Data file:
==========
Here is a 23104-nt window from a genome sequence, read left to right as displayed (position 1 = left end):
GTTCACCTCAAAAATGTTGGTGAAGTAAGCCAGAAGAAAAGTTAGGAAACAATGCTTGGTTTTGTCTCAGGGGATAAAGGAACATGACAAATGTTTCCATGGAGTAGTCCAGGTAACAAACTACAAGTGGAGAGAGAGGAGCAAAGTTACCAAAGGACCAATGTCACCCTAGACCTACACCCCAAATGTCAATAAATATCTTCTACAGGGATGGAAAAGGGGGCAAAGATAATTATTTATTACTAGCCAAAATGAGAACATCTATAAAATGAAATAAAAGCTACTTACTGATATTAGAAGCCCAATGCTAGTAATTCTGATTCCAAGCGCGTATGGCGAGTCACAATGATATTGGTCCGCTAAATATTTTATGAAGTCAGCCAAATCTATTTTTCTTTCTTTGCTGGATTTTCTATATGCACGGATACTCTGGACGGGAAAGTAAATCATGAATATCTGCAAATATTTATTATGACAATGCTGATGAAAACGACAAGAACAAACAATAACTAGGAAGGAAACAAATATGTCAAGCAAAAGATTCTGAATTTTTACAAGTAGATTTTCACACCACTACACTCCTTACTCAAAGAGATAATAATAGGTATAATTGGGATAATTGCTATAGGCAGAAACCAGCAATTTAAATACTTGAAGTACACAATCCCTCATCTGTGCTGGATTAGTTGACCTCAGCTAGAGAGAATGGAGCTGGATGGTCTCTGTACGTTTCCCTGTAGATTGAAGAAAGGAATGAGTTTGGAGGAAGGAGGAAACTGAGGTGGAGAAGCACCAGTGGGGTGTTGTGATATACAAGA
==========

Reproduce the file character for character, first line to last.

Here is a 23104-nt window from a genome sequence, read left to right as displayed (position 1 = left end):
GTTCACCTCAAAAATGTTGGTGAAGTAAGCCAGAAGAAAAGTTAGGAAACAATGCTTGGTTTTGTCTCAGGGGATAAAGGAACATGACAAATGTTTCCATGGAGTAGTCCAGGTAACAAACTACAAGTGGAGAGAGAGGAGCAAAGTTACCAAAGGACCAATGTCACCCTAGACCTACACCCCAAATGTCAATAAATATCTTCTACAGGGATGGAAAAGGGGGCAAAGATAATTATTTATTACTAGCCAAAATGAGAACATCTATAAAATGAAATAAAAGCTACTTACTGATATTAGAAGCCCAATGCTAGTAATTCTGATTCCAAGCGCGTATGGCGAGTCACAATGATATTGGTCCGCTAAATATTTTATGAAGTCAGCCAAATCTATTTTTCTTTCTTTGCTGGATTTTCTATATGCACGGATACTCTGGACGGGAAAGTAAATCATGAATATCTGCAAATATTTATTATGACAATGCTGATGAAAACGACAAGAACAAACAATAACTAGGAAGGAAACAAATATGTCAAGCAAAAGATTCTGAATTTTTACAAGTAGATTTTCACACCACTACACTCCTTACTCAAAGAGATAATAATAGGTATAATTGGGATAATTGCTATAGGCAGAAACCAGCAATTTAAATACTTGAAGTACACAATCCCTCATCTGTGCTGGATTAGTTGACCTCAGCTAGAGAGAATGGAGCTGGATGGTCTCTGTACGTTTCCCTGTAGATTGAAGAAAGGAATGAGTTTGGAGGAAGGAGGAAACTGAGGTGGAGAAGCACCAGTGGGGTGTTGTGATATACAAGA